Gunner William Henry FINNEY


Regiment/Service:
Royal Field Artillery
Unit:
8th Division Ammunition Column.
Service Number:
35907
Date of Death:
17 August 1918 - Died (Home)
Age:
47
Cemetery / Memorial:
Grave Reference:
3325


Personal History:

William was born on 19th November 1870 in Stone, Staffordshire and the 1881 Census (RG 11/2692) has him (possibly) in the Union Workhouse, Stone, along with Harriett and Mary Finney, who may have been his siblings.

There is no obvious record of William on either the 1891 or 1901 Census, although as he served in the Boer War he could have been in South Africa in 1901.
On the 12th December 1910 William married Sarah Blackwell and the following year they were living at 39 Windsor Road, Fairfield, Buxton, with Sarah's daughter, Bernice, aged 13, and a 1 month old son, born 19th February 1911, William Henry, surname 'Blackwell'. (Census RG 14/21233) On the 2nd July 1912 their daughter, Dorothy, was  born. (Sarah had been married to Frank Blackwell, a "Cab Driver" and living in Fairfield. There is no apparent record of is death c. 1910.) After the War Sarah lived at 10 Ash Cottages, Lightwood  Road, Buxton.

In 1911 William was working as a "Vegetable Cook, Buxton Hydes Ltd."  When he re-enlisted in 1914, at the age of 43 years 10 months, William's Service Records states that he was employed as a "Quarryman". At that time he stood 5 ft. 6 ins. (1.69 m.), weighed 9 st. 8 lbs. (60.8 kgs.) and had grey eyes and brown hair. He gave his religion as 'Church of England'.

Military History:
William had served in the South African Campaign (Boer War) with Royal Horse Artillery. His Regimental Number was 72280, and he served until his discharge on the 18th February 1910, having completed his service. At the start of the War, therefore, he was a Reservist, and re-enlisted at Buxton on the 23rd September 1914.

His 8th Division had been formed in October 1914 by bringing together a number of regular army units. William was posted to France with the Division in November, part of much needed reinforcement to the British Expeditionary Force after its retreat following the Battle of Mons. William's Medal Index Card confirms his the date for entering the War as 6th November 1914. The 8th Divisional Ammunition Column RFA formed part of the Divisional Artillery attachment. The Division Ammunition Column was mainly employed moving ammunition up to batteries - dangerous work.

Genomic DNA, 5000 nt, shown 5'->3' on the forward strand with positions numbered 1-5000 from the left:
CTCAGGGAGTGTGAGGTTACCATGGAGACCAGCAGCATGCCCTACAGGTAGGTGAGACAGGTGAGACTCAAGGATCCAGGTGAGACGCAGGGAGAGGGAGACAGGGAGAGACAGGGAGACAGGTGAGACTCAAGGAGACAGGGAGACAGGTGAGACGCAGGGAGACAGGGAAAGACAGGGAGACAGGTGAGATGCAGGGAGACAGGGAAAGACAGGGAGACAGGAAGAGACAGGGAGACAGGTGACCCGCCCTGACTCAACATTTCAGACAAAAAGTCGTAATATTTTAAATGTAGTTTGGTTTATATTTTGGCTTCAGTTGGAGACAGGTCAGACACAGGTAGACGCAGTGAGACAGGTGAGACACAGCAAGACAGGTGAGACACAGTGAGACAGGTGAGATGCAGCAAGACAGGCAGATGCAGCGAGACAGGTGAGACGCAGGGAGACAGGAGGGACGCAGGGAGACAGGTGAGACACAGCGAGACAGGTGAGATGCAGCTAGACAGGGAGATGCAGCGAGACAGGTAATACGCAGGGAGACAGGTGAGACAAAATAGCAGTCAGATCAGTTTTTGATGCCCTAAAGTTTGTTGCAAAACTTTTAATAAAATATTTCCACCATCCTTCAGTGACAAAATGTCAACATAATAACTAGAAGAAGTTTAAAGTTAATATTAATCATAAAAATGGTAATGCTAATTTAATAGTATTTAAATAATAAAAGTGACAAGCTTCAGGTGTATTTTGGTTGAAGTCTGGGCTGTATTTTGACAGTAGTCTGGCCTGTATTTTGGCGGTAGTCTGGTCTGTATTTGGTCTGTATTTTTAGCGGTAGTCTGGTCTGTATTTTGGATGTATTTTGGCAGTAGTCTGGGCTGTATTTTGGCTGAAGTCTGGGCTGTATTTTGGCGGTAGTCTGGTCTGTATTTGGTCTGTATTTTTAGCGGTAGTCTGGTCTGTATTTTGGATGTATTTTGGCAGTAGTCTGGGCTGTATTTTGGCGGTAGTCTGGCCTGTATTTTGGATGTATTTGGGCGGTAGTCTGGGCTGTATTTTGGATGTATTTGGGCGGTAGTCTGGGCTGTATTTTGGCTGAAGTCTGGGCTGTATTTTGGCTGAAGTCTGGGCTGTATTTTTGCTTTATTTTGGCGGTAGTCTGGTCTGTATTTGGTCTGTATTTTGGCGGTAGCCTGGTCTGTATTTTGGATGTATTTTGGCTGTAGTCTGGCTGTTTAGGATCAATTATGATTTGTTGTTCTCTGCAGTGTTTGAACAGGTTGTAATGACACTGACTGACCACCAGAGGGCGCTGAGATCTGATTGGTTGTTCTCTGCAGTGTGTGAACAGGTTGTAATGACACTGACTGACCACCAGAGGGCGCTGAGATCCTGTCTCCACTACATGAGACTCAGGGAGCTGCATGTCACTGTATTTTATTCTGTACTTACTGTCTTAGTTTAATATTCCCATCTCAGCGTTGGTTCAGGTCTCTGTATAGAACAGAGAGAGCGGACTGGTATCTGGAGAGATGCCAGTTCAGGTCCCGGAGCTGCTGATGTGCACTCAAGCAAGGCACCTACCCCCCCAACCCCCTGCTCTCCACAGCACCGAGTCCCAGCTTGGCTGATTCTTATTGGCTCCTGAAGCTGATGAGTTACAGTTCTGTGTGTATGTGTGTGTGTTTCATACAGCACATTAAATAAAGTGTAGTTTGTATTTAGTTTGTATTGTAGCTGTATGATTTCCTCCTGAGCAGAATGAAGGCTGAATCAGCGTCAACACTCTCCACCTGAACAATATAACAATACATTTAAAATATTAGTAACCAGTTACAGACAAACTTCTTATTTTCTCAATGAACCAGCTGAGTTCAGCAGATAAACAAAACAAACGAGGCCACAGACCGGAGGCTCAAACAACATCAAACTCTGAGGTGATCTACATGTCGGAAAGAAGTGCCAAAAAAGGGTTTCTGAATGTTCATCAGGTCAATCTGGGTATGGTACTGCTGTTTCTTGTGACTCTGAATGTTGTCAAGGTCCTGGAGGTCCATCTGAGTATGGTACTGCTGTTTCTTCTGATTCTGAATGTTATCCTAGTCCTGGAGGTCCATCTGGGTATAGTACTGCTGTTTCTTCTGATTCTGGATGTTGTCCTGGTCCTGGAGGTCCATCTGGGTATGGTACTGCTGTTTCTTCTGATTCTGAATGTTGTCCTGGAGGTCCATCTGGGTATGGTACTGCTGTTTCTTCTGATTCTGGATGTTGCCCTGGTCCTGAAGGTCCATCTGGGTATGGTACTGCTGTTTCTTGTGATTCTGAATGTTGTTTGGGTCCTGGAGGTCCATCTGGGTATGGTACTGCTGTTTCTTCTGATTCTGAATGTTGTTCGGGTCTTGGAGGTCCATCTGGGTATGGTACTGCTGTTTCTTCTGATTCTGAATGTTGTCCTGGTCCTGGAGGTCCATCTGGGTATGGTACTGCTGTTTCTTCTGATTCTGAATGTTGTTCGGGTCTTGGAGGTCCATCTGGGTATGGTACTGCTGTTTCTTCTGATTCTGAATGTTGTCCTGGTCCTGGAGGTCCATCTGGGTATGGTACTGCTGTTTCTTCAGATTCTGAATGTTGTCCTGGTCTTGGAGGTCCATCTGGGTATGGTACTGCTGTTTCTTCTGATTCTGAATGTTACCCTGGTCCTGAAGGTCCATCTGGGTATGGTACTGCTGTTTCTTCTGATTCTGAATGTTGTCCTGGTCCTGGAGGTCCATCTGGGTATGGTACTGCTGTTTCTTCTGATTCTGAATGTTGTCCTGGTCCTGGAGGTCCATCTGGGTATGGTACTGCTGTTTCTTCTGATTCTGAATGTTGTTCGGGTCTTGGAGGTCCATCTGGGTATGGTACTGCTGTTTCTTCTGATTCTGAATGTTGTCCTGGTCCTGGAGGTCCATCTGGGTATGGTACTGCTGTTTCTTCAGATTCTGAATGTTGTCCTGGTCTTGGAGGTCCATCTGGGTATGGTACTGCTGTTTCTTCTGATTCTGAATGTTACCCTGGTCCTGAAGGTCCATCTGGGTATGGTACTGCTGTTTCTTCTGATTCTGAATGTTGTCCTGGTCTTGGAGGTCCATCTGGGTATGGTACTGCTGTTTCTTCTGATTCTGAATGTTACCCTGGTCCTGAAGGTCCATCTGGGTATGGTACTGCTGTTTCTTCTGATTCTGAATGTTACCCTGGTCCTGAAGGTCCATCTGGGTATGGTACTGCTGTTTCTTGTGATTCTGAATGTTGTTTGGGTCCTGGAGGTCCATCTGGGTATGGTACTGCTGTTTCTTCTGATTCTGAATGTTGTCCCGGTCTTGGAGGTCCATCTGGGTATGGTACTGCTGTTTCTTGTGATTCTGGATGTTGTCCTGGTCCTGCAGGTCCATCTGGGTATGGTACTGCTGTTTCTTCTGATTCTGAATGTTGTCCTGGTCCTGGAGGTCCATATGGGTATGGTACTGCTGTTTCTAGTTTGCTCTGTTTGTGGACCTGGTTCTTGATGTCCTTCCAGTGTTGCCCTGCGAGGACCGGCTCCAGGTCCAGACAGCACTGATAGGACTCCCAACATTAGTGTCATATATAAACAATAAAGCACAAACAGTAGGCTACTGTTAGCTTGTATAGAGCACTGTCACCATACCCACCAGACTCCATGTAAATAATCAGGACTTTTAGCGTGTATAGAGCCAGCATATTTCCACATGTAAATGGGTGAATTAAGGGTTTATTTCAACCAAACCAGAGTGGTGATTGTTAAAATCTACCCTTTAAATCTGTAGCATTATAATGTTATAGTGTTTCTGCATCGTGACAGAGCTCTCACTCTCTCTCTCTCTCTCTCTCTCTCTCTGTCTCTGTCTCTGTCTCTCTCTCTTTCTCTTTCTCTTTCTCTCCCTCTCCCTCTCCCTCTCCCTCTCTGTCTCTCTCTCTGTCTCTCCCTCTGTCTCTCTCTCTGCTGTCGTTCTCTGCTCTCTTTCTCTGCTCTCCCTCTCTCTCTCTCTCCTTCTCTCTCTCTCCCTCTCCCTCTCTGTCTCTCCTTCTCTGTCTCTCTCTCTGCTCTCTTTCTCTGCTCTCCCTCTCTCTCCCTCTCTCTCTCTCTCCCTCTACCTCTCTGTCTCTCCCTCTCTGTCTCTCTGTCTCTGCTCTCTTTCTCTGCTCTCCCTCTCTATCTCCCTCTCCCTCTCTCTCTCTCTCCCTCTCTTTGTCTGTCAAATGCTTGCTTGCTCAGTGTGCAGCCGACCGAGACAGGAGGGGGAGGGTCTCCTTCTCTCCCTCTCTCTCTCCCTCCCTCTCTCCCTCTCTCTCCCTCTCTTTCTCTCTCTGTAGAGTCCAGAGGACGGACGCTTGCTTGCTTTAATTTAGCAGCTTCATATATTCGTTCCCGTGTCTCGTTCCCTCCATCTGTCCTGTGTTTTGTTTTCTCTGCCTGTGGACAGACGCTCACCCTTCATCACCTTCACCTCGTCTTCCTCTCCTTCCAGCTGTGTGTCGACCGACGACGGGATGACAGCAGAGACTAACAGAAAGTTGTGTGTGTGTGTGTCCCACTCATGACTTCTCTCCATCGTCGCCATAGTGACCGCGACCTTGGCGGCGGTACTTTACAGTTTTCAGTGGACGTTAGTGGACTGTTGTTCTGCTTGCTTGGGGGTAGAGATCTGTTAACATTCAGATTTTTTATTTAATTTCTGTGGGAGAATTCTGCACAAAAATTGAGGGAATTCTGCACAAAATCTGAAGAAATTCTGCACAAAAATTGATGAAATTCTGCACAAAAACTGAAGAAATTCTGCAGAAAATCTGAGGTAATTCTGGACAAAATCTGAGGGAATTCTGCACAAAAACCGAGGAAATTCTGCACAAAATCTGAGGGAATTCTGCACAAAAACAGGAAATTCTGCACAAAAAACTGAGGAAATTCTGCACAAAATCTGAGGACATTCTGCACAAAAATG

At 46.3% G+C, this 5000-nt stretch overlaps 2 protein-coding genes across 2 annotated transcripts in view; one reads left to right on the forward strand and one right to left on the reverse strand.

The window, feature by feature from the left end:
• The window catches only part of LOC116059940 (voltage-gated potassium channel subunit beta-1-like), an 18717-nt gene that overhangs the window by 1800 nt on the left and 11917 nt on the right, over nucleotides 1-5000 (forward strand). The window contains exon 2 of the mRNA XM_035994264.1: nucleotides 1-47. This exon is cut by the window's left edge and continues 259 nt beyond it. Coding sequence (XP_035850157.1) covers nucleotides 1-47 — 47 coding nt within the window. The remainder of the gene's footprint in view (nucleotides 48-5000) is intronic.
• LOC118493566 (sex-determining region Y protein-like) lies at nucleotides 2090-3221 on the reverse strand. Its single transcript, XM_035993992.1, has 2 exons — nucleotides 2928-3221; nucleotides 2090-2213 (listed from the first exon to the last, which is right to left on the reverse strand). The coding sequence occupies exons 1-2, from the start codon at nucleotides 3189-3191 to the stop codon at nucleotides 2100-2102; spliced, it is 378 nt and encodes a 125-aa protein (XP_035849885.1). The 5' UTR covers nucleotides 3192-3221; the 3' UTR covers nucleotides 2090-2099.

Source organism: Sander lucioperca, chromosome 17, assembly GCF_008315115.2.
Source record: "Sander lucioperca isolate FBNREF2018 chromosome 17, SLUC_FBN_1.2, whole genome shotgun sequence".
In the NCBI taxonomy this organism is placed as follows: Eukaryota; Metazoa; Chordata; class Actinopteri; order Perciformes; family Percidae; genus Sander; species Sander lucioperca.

Initially, William was posted to the 1st Division R.F.R.A. and a month later, 11th October 1914, was posted to 8th Division, "A" Column. He remained in France with the 8th Division until the 5th December 1917 and saw action in 1915 at Neuve Chappelle and Loos; in 1916 at The Battle of Albert (a phase of the Battles of the Somme). In 1917 the 8th Division were in action in The Battle of Pilckem Ridge, 31st July - 2nd August, and The Battle of Langemarck, 16th - 18th August, phases of The Third Battle of Ypres, (31st July - 10th November 1917)



William first reported sick at Ypres on the 1st December 1917 and was posted back to England four days later - probably to Woolwich. After being admitted to Northumberland War Hospital on the 6th December, suffering from Nephritis (see below), he was medically examined on the 17th April 1918 and his report stated:

".. complaining of shortness of breath, headaches, pain in the back - swelling in the face and ankles, vomiting. Admitted here Dec. 6 1917 when the symptoms persisted - oedema only slight. Urine contained a large quantity of albumen. Has been under treatment since that time with very little improvement in his condition." William was "... recommended for discharge as permanently unfit."  [N.B. A healthy kidney does not let albumen pass into the urine.]

In addition he had " an ulcer about the size of a sixpence on left cheek close to the nose where he was slightly wounded by a splinter - Dec. 1914. It is suspiciously like an early rodent ulcer." - for which he received 6 month's worth of X-ray treatment.

William was still in the same Hospital on the 2nd May 1918 and finally discharged as "... physically unfit, Para. 392, [XVI] ..." on the 23rd May 1918. He had served an additional 3 years 247 days with the Colours. He had been diagnosed as 100% unfit, still suffering from "nephritis" [Nephritis refers to inflammation of one or both kidneys. It can be caused by infection, but is most commonly caused by autoimmune disorders that affect the major organs.]

It was deemed that his illness had been caused by " ... Hardship and exposure ... attributable to service during the current War." Clearly, William did not recover and after his discharge in May 1918 he returned home to his family in Fairfield, where he died shortly afterwards on 17th August.

William is buried in Buxton Cemetery, and as can be seen from the photo above his grave is in dire need of renovation. This is a shame as even after serving his Country for many years prior to his discharge in 1910, William answered the call again early in the Great War, even though aged nearly 44 at the time, and served virtually for the whole of the War. His memory deserves a better memorial.


Sources:
· "The Eighth Division in War 1914-1918" - J.H. Boraston and Cyril E.O. Bax (ISBN-10: 1897632673)

Link to CWGC Record
William Finney's Grave
poppy
  ... about the history of 8th Division